‘March madness’ at LA port amid ‘once in a lifetime’ surge

The flood of imports into the Port of Los Angeles is relentless. More records were set in March. And volumes are expected to remain at peak levels — with container ships to remain stuck at anchor — until June.

“I would describe this as the port version of March Madness,” said Port of Los Angeles Executive Director Gene Seroka during a press conference on Wednesday. He described last month’s import flows as “remarkable” and a “once-in-a-lifetime event.”

‘March madness’ at LA port amid ‘once in a lifetime’ surge

1.9m teu of capacity from Suez Canal blockage set to swamp ports

According to supply chain visibility company project44 the 1.9m teu in capacity held by the six day closure of the Suez Canal from 23 – 29 March is set to swamp ports that were already at the limits of their capacity following the boom in the container trades from the second half of last year.

The largest volumes are, not surprisingly, set to hit some of the main hubs on the Asia – Europe trade.

According to project44 there is some 370,000 teu of capacity were en route to Singapore, with 83 vessels representing 299,310 teu already anchored or at berth as of 12 April.

Chief Executive of the Maritime & Port Authority of Singapore Quah Ley Hoon said on Monday thaPot the world’s largest transhipment hub was readying itself as a catch-up port to handle the anticipated shipping backlog.


World’s First Hydrogen Cargo Vessel Set for Paris Debut

The world’s first commercial cargo transport vessel operating on hydrogen will occur on the Seine River, according to  Flagships, a European project.

Commercial operations will begin in  2021.

“The demand for more sustainable technologies in inland waterway transport is on the rise,” says Matthieu Blanc, director of CFT., in a statement. “As part of the Flagships project, we are happy to be leading the way on reducing emissions from transport and demonstrating the superior features of hydrogen fuel cells in waterborne applications.”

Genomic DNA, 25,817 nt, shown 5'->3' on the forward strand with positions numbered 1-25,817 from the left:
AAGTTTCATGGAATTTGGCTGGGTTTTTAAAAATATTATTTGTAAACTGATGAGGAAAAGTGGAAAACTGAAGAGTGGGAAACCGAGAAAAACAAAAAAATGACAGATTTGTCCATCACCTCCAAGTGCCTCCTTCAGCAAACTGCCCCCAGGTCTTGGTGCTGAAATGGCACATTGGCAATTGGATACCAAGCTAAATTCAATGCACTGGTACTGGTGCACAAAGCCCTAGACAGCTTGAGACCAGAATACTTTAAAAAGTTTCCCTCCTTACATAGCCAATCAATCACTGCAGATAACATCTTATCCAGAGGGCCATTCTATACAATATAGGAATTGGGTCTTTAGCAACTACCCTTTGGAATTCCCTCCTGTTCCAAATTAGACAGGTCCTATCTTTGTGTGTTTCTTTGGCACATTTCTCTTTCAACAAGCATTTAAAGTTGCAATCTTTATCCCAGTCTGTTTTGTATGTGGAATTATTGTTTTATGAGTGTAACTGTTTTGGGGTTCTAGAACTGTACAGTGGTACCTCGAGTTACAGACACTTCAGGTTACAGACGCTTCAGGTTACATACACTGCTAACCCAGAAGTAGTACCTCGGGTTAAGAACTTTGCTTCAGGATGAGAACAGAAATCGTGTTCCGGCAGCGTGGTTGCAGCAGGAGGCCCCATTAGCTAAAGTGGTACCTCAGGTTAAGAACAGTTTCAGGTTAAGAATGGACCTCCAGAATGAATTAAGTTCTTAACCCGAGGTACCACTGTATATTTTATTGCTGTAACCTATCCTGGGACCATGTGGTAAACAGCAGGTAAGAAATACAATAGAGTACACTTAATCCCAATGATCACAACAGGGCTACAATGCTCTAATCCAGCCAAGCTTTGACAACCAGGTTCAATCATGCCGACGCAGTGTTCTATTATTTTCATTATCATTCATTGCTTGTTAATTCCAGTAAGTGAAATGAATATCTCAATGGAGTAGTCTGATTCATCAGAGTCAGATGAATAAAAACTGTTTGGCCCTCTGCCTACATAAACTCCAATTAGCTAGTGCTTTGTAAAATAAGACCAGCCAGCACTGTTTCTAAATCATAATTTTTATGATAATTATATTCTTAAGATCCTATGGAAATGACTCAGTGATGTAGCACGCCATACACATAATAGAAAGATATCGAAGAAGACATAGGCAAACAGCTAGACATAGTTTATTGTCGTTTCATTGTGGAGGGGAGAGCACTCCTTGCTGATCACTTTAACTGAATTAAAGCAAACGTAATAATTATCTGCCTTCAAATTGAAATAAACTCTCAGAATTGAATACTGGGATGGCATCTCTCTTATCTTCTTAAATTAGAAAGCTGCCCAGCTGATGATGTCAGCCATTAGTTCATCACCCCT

Vessel-hungry MSC set to take Maersk’s crown as world’s largest box line

Based on box ship orderbooks and its aggressive purchasing in the second-hand market, MSC is set to usurp 2M partner Maersk next year to become the world’s largest container line.

According to Alphaliner data, the capacity gap between the two carriers currently stands at around 225,000 teu, with the Danish carrier operating a fleet of 709 ships for 4,121,964 teu, while MSC’s 588-ship fleet has a capacity of 3,897,002 teu.

However, the consultant said, MSC’s two-pronged owned fleet growth strategy of hoovering up second-hand tonnage alongside its large orderbook will see Maersk become the junior partner in the 2M alliance “sometime in 2022”.

“MSC is behind orders for at least 35 big deepsea vessels, with a combined capacity of nearly 660,000 teu, while Maersk’s current orderbook only includes 16 ‘regional’ ships, for 41,674 teu,” said Alphaliner.


How the pandemic impacted demand at FedEx, Clorox and C&S Wholesale

Clorox’s Rick McDonald decided to ramp up the company’s supply chain, as soon as he started hearing the news reports of COVID-19 in Asia.

“We started hiring people. We added shifts. We took our finished days of inventory targets up,” McDonald, senior vice president and chief product supply officer, said during an online session of the ProMat conference Tuesday. “We brought on incremental contract manufacturers for Clorox disinfecting wipes to try and build more inventory.”

Clorox’s leadership was already talking about a potential impact from coronavirus on its February 2020 earnings call.

“We are taking up inventory levels to be prepared for the potential increase in demand for some of our bleach products,” Clorox CFO Kevin Jacobsen said last year.